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Ultimate decision of Judicial Officer in case does not matter while deciding misconduct - it is decision making process which matters; SC.

Supreme Court of India


The SC {Sadhna Chaudhary v. State of U.P. & Anr} holds that had the charge been specific that the decision­ making process was effectuated by extraneous considerations, then the correctness of the   appellant’s conclusions   probably   would   not   have   mattered   as much. However, it was held that a perusal of the charges makes it evident that the exclusive cause of enquiry, inference of dishonesty as well as imposition of penalty was only on the basis of the conclusion of enhancement of compensation. Further, held that given how the challenge to one of those two orders had been turned down at the High Court stage, and the other was both affirmed and furthered in principle by this Court, the very foundation of the charges no longer survives against the Judicial Officer.

It was also held that there is no fault in the proposition that the end result of adjudication does not matter, and only whether the delinquent officer had taken illegal gratification (monetary or otherwise) or had been swayed by extraneous considerations while conducting the process is of relevance. It was held, indeed, many­ a ­times it is possible that a judicial officer can indulge in conduct unbecoming of his office whilst at the same time   giving   an   order,   the   result   of   which   is   legally   sound.  It was held that such unbecoming conduct can either be in the form of a judge taking a case out of turn, delaying hearings through adjournments, seeking bribes to give parties their legal dues etc. None of these necessarily need to affect   the   outcome.   However, it was held that   in   the   present   case,   a perusal   of   the   chargesheet   shows   that   no   such   allegation   of   the process having been vitiated has been made against the appellant.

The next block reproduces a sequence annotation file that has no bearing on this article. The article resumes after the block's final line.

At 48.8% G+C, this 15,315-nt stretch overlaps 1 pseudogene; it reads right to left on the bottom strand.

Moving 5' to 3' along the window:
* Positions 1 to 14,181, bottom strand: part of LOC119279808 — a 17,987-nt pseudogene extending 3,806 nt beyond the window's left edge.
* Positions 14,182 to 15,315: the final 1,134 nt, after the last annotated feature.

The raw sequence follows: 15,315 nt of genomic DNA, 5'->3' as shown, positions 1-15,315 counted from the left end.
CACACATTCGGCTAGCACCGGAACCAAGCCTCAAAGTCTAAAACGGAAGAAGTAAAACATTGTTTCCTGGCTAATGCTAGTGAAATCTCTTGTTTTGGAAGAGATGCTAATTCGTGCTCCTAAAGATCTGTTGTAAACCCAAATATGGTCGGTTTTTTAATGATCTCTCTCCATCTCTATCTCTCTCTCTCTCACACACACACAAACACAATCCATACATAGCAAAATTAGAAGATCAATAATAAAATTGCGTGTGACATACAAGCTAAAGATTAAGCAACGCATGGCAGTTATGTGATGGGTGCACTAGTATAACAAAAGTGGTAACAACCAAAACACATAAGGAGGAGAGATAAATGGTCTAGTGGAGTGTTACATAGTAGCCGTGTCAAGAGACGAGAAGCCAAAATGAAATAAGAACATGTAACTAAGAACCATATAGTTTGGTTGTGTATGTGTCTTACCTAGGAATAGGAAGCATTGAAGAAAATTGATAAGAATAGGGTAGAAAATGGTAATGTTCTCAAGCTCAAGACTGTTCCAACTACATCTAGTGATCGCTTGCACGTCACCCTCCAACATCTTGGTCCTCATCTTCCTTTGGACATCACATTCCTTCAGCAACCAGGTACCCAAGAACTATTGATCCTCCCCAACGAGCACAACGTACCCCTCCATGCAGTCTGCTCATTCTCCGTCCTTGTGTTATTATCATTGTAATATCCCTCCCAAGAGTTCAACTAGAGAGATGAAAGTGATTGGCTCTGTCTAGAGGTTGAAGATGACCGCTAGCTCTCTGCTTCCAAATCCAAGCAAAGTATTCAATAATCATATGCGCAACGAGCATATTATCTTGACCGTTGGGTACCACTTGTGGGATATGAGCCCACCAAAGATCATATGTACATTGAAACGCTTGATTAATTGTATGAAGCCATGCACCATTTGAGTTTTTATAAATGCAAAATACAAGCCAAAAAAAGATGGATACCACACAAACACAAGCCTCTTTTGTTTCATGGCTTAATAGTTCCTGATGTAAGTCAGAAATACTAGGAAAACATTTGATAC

It was further held that there is no explicit mention of any extraneous consideration being actually received or of unbecoming conduct on the part of the appellant. Instead, the very basis of the finding of ‘misbehaviour’ is the end result itself, which as per the High Court was so shocking that it gave rise to a natural suspicion as to the integrity and honesty of the appellant. Although this might be right in a vacuum, however, it was held given how the end result itself has been untouched by superior courts and instead in one of the two cases, the compensation only increased, no such   inference   can   be   made.   Thus,   the   entire   case   against   the appellant collapses like a house of cards.

In the present case, the appeal was preferred by Sadhana Chaudhary, being aggrieved, against an order dated 12.12.2018 passed by the High Court of Judicature at Allahabad by which her writ petition, seeking judicial review of her dismissal from the Uttar Pradesh Higher Judicial Services by Respondent No. 1, had been rejected. The appeal was allowed by the SC by granting reinstatement with  consequential   benefits   including   retiral benefits to the appellant/ judicial officer.

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